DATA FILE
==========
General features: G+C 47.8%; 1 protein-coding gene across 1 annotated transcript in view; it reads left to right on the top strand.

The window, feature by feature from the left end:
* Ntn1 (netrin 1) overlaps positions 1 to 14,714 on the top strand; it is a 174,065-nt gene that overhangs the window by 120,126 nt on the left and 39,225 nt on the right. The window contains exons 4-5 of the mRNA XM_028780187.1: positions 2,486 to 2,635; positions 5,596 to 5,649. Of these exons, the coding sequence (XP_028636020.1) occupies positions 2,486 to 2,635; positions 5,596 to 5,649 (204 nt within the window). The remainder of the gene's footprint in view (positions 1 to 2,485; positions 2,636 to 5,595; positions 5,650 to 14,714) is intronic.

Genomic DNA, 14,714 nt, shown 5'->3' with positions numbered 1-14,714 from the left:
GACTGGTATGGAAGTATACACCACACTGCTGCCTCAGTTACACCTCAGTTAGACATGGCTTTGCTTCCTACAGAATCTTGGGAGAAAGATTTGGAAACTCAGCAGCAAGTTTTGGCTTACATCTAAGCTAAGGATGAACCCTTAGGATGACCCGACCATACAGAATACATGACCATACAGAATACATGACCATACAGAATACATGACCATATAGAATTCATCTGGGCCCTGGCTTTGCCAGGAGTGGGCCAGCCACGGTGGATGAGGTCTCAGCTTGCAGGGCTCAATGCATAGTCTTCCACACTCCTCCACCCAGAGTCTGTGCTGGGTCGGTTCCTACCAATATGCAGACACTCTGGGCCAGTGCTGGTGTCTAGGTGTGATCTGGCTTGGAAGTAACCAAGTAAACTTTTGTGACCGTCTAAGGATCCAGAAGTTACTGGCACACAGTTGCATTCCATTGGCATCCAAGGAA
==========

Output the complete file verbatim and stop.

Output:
General features: G+C 47.8%; 1 protein-coding gene across 1 annotated transcript in view; it reads left to right on the top strand.

The window, feature by feature from the left end:
* Ntn1 (netrin 1) overlaps positions 1 to 14,714 on the top strand; it is a 174,065-nt gene that overhangs the window by 120,126 nt on the left and 39,225 nt on the right. The window contains exons 4-5 of the mRNA XM_028780187.1: positions 2,486 to 2,635; positions 5,596 to 5,649. Of these exons, the coding sequence (XP_028636020.1) occupies positions 2,486 to 2,635; positions 5,596 to 5,649 (204 nt within the window). The remainder of the gene's footprint in view (positions 1 to 2,485; positions 2,636 to 5,595; positions 5,650 to 14,714) is intronic.

Genomic DNA, 14,714 nt, shown 5'->3' with positions numbered 1-14,714 from the left:
GACTGGTATGGAAGTATACACCACACTGCTGCCTCAGTTACACCTCAGTTAGACATGGCTTTGCTTCCTACAGAATCTTGGGAGAAAGATTTGGAAACTCAGCAGCAAGTTTTGGCTTACATCTAAGCTAAGGATGAACCCTTAGGATGACCCGACCATACAGAATACATGACCATACAGAATACATGACCATACAGAATACATGACCATATAGAATTCATCTGGGCCCTGGCTTTGCCAGGAGTGGGCCAGCCACGGTGGATGAGGTCTCAGCTTGCAGGGCTCAATGCATAGTCTTCCACACTCCTCCACCCAGAGTCTGTGCTGGGTCGGTTCCTACCAATATGCAGACACTCTGGGCCAGTGCTGGTGTCTAGGTGTGATCTGGCTTGGAAGTAACCAAGTAAACTTTTGTGACCGTCTAAGGATCCAGAAGTTACTGGCACACAGTTGCATTCCATTGGCATCCAAGGAA